Microsoft doesn’t create bad developers, developers do
Have you ever stopped to think about the industry you have choose to work in (I’m bluntly assuming that if you are reading this you are working in the software industry in some way)? I would call it one of the most complex industries in the world. Think about it. We are working in an industry that is evolving at an incredible pace, contains an incalculable number of technologies, frameworks, best practices and constantly redefines the definition of how things should be done in the best possibly way. It’s the industry that makes the rest of the world tick. Daunting really, if you think about it.
A while back I read a couple of posts by Gil Zilberfeld (here and here) where Gil talks about the responsibility that vendors such as Microsoft plays in the role of securing the quality of the work that is produced in our industry. While I think I see the points Gil is trying to make, I think he misses the beat a bit and I have a hard time agreeing with the conclusions he draws.
The way I see it there are two types of developers; those that are just in it to pay the bills and those that consider themselves as craftsmen. If you consider yourself a craftsman then you should already be aware that you are responsible for your own faith and actions in this industry. But, if you are just in it to pay the bills then you are probably also looking to do so by doing the least amount of work and that includes looking for information on how to solve a particular problem or how to apply a technology onto your stack.
So if you are one of the developers that are only looking towards Microsoft (or the relevant company for the technology stack you are working on) is it their fault if you implement something in a way that could be considered bad? Of course not! Sure there are a lot of outdated and down right poor samples at the Microsoft (or relevant company) website and their idea on how certain things should be solved are bound to differ from others (and that’s definitely not to say that there isn’t good contents, there are a ton of it). However, if you rely on a single source of information, you are always going to get an opinionated view. Take my word on it (right?).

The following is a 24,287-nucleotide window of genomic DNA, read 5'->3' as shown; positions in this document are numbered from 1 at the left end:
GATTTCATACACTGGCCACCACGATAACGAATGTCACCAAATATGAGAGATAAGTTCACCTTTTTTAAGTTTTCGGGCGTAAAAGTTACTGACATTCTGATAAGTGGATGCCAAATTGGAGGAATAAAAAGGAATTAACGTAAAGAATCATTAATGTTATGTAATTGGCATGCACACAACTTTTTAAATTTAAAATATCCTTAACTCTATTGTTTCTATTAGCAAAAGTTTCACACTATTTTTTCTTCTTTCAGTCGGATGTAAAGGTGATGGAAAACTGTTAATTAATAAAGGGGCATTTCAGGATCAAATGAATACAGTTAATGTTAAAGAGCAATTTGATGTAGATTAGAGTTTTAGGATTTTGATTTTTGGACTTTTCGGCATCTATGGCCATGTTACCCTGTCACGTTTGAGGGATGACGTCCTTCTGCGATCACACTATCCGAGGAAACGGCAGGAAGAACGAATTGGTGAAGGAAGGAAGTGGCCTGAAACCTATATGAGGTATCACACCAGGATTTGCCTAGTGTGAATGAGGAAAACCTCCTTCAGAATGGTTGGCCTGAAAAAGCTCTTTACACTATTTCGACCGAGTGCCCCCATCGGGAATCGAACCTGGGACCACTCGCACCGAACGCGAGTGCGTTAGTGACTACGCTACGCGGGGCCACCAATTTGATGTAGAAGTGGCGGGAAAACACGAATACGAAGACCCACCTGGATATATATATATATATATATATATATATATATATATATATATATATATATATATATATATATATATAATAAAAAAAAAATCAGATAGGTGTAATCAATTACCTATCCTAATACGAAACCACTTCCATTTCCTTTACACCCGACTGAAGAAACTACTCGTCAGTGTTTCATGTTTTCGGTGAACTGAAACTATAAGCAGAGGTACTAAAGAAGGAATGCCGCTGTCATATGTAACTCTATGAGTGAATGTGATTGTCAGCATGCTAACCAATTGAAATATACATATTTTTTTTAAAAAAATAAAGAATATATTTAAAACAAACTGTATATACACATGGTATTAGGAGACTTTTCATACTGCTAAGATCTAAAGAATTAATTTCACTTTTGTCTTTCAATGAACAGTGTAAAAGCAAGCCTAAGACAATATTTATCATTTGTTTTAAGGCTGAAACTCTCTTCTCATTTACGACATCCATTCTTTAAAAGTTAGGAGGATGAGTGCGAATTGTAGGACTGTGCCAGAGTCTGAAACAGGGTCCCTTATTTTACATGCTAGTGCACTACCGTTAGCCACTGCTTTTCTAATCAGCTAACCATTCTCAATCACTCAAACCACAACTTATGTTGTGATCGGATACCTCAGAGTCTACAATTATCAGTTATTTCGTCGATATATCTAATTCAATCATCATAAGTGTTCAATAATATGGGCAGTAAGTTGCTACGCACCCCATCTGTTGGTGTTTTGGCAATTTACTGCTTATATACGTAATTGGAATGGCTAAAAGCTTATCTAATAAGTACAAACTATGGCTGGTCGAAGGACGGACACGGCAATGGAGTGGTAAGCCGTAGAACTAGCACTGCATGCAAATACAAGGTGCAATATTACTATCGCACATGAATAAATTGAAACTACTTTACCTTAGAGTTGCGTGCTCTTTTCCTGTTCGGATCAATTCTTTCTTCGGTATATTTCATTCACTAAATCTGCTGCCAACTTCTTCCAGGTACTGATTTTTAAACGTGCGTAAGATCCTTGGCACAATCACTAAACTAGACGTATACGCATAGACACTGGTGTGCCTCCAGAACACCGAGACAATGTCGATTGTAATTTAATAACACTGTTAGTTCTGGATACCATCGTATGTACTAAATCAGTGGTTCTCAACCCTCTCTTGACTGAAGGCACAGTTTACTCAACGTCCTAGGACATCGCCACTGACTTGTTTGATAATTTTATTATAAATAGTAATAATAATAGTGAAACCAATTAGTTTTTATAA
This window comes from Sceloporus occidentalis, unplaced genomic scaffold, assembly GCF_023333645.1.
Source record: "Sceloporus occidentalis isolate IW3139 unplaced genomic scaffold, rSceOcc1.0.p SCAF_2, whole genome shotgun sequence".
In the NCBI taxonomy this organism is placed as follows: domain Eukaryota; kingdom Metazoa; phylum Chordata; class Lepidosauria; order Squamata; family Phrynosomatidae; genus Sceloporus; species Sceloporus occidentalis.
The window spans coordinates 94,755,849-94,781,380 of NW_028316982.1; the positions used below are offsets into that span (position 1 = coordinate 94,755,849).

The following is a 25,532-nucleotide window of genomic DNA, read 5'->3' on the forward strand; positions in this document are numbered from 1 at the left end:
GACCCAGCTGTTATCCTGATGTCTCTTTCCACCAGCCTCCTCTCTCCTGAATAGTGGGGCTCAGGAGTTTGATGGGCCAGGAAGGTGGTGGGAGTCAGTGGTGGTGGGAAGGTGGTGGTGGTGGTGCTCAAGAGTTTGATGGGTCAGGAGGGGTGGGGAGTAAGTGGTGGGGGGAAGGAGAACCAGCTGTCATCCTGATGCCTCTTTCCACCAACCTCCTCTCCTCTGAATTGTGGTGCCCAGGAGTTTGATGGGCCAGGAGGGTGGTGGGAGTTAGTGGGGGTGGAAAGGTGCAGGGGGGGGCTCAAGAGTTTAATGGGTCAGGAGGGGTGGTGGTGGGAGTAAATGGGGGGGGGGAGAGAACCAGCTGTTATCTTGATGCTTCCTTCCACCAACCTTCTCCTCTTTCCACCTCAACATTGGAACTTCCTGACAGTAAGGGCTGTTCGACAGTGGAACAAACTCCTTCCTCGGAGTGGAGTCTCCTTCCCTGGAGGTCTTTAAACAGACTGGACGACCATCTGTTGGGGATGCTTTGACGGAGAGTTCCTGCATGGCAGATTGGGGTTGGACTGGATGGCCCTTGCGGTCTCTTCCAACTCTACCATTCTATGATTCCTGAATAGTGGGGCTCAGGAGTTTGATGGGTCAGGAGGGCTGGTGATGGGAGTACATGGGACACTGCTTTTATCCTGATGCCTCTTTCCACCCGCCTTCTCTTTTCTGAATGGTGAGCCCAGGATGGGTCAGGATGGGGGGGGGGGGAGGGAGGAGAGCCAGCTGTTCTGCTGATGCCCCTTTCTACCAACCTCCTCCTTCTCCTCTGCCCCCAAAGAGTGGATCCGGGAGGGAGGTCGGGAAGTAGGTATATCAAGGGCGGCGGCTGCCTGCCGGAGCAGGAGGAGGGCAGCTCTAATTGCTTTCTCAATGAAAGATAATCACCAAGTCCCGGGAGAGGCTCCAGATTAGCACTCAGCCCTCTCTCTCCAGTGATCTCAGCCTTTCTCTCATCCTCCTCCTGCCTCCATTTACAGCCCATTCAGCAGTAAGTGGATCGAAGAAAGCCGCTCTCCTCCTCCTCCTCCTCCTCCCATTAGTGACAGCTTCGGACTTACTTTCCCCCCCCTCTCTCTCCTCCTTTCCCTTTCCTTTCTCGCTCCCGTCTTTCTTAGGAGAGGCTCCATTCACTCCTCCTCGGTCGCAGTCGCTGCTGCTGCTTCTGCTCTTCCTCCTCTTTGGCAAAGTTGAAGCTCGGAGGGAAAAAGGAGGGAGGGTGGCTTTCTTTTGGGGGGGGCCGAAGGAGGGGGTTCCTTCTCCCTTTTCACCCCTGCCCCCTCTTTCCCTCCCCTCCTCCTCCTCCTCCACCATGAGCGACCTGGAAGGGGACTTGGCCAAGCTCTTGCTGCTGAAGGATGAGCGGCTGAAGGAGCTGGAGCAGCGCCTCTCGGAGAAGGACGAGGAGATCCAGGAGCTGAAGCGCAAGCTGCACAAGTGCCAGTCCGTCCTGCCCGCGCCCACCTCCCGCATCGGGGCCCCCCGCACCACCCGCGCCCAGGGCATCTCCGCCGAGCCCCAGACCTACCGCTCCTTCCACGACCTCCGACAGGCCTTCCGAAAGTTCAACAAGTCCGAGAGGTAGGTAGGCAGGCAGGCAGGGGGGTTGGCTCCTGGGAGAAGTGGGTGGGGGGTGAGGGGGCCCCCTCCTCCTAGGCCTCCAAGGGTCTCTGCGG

Doctors reads medical journals, publishes research papers, attend conferences, network with colleagues and make sure they stay up to date with the latest in their field. I’m pretty sure you are happy that they spend all of this time to make sure they can provide the best possible care and treatment when someone are in need of their services. I know I am.
Just as with any other profession, developers are responsible for their own education, for honing their skills in the craft that they have chosen to practice. In order to keep up in an industry that evolves at the speed of light you need to invest in yourself. The code you write today should be some of the best you have ever written, while a year later you should be considerably less excited about its quality. It’s a sign of growth. That you’ve continued to move forward as a craftsman, that you skills have been honed and broadened during the past year.
So what about the tools? Do we really rely on them too much to get the work done? I would say, definitely not! But again you have to specify just exactly what you are talking about when talking about tooling. If you rely on visual designers, drag and drop, wizards and the likes to to the majority of your work, then yes you are probably relying too much on your tools. Odds are that you will have a hard time to get anything outside of standard behavior to run and there will be pain points when you need to debug.
However you would do yourself (and your employer) a huge disservice if you did not make it your goal to know the tools in your toolbox as good as possible. What’s wrong with knowing how to use the debugger, the IDE and tools like ReSharper as good as possible? Used correctly they will have a huge impact on productivity. Make sure you know the finer details of the tools and make them work for your and not the other way around. Yes, sometimes tools do get in the way of the goal, even slow you down, and when that is the case, don’t use the tools! Tools are there to help you when you need them, not to act as a crutch you always have to lean on so you don’t fall on your ass.
Well there you have my thoughts on the subject. It’s always up to the developer, not the companies. Always.
I am also around on twitter @thecodejunkie in case you need one more person to follow